Sunday, 19 May 2019

Warren Calls for Federal Abortion-on-Demand Laws

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Railing against “extremist Republican lawmakers,” Senator Elizabeth Warren (D-Mass.) on Friday unveiled her latest presidential-campaign pledge: enshrining Roe v. Wade in federal law.

Between the enactment of abortion restrictions in several states and a Supreme Court that is potentially amenable to overturning Roe, Democrats are worried that the abortion-on-demand regime could be in peril.

Roe v. Wade established a woman’s constitutional right to safe and legal abortion and has been the law of the land for over 46 years,” Warren wrote in a post. “Congress,” she declared, “should act to ensure that the will of the people remains the law of the land.”

Roe was anything but the “will of the people.” It was a fiat imposed by seven unelected Supreme Court justices, based not on the text of the Constitution but on “emanations” and “penumbras” these men imagined, that undid the will of the people as expressed by their state legislatures.

A Supreme Court decision overturning Roe would thus return the matter of abortion to the states, where it properly belongs, and allow the people once more to express their will. No wonder Democrats are fretting: As points out, most Americans — even those who consider themselves pro-choice — consistently tell pollsters they favor significant restrictions on abortion.

“This is a dark moment. People are scared and angry,” penned Warren. “And they are right to be. But this isn’t a moment to back down — it’s time to fight back.”

Warren first stumps for electing a new president who will appoint “neutral and fair judges” who won’t overturn Roe. Then she gets into the meat of her plan.

First and foremost, she wants Congress to pass laws guaranteeing unlimited abortion access across all 50 states. She argues that Congress has the power to do this because of the Constitution’s Supremacy Clause, which she summarizes as “federal law preempts state law.” In reality, however, the clause states only that federal law “made in pursuance” of the Constitution trumps state law, and the Constitution does not grant Congress the power to legislate on abortion. Warren tries to head off this objection by claiming that these laws “would be valid on a variety of constitutional grounds” such as “equal protection and the commerce clause.” Unfortunately, given Supreme Court jurisprudence over the last several decades, Warren may be justified in believing the court would buy such nonsense.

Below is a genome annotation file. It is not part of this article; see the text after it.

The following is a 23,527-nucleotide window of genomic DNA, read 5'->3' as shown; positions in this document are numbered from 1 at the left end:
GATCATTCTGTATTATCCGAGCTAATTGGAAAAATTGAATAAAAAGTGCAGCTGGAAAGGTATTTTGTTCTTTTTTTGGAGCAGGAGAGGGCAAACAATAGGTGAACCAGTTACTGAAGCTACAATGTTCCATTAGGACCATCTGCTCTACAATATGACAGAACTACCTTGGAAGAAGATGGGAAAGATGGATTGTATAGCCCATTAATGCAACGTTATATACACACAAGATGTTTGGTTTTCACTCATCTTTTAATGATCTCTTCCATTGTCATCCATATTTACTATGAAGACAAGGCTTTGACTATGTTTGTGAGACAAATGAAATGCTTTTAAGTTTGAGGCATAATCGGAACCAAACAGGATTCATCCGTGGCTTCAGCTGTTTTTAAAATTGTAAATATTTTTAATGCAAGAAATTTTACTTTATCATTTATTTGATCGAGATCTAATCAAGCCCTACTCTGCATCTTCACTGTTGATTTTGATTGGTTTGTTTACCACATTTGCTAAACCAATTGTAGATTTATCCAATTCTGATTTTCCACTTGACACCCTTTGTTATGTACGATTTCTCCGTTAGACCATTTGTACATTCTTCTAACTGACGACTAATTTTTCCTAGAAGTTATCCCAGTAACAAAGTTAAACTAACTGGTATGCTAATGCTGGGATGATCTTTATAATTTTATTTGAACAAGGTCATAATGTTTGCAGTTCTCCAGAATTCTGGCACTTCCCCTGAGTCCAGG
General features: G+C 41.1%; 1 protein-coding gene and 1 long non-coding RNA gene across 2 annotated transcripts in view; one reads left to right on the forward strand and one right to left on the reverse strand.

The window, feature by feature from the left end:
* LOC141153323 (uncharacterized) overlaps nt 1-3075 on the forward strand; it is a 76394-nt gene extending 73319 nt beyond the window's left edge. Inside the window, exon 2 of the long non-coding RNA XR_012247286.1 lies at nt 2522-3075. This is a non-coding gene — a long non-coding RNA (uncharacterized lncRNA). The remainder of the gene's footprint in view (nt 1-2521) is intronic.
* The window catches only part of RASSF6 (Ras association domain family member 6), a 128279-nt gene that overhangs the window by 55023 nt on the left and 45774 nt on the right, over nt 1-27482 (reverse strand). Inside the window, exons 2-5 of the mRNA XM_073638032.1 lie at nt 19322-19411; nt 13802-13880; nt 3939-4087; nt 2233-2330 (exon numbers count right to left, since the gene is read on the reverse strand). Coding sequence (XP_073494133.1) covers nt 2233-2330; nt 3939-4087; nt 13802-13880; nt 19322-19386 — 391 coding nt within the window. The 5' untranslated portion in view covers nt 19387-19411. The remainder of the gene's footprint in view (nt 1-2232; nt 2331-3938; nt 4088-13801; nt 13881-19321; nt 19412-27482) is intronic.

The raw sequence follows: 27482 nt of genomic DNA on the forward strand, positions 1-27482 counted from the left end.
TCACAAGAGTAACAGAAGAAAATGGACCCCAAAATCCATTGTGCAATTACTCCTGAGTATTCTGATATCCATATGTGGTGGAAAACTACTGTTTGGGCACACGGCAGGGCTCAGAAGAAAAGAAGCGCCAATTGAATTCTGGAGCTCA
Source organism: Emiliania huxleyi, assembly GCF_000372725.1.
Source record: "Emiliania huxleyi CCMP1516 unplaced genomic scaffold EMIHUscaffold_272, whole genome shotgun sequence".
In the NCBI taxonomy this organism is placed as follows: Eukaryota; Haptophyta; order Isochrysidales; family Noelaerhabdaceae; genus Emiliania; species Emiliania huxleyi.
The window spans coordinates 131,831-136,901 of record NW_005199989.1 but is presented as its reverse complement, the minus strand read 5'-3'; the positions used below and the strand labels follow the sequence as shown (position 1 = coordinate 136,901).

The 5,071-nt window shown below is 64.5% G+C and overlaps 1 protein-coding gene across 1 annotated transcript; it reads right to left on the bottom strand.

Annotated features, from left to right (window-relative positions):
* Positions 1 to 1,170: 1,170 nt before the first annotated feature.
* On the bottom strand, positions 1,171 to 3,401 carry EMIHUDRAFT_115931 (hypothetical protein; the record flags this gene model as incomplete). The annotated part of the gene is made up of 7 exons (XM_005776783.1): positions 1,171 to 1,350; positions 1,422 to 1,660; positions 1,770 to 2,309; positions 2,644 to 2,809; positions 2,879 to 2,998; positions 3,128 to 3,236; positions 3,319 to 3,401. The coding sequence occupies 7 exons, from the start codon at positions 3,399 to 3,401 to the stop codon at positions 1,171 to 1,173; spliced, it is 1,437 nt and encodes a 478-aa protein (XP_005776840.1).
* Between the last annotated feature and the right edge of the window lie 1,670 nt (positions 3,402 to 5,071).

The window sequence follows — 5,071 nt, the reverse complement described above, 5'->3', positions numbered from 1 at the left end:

Second, Warren wants to “guarantee reproductive health coverage as part of all health coverage,” including that funded by taxpayers. To that end, she wants to repeal the Hyde Amendment, which prohibits the federal government from paying for abortions, “prohibit abortion restrictions on private insurance,” and “ensure that all future health coverage — including Medicare for All — includes contraception and abortion coverage.”

Third, the senator seeks to “ensure equal access and reproductive justice.” That means “fully support[ing] Title X family planning funding,” including, of course, funding for Planned Parenthood and other abortion providers. It also means “crack[ing] down on violence at abortion clinics,” which, observes, probably “would occur through buffer zones, which violate free speech rights by prohibiting pro-life sidewalk counselors from coming within a certain distance of an abortion facility.”

And that’s not all, says Warren:

We must go beyond abortion, to ensure access to contraception, STI prevention and care, comprehensive sex education, care for pregnant moms, safe home and work environments, adequate wages, and so much more. We must build a future that protects the right of all women to have children, the right of all women to not have children, and the right to bring children up in a safe and healthy environment.

All these “rights,” naturally, will require the government to grow even larger at the expense of taxpayers, regardless of their moral convictions.

While Warren has offered the most comprehensive national abortion-on-demand proposal, she is hardly alone among Democratic presidential contenders in championing the cause. Senators Cory Booker (D-N.J.) and Kirsten Gillibrand (D-N.Y.) and former Colorado governor John Hickenlooper have all called for writing Roe into the federal code; and South Bend, Indiana, mayor Pete Buttigieg has said the idea “deserves to be taken seriously.”

In truth, the idea — unlike the unborn babies whose destruction it would enable — ought to be aborted forthwith.

Photo: AP Images

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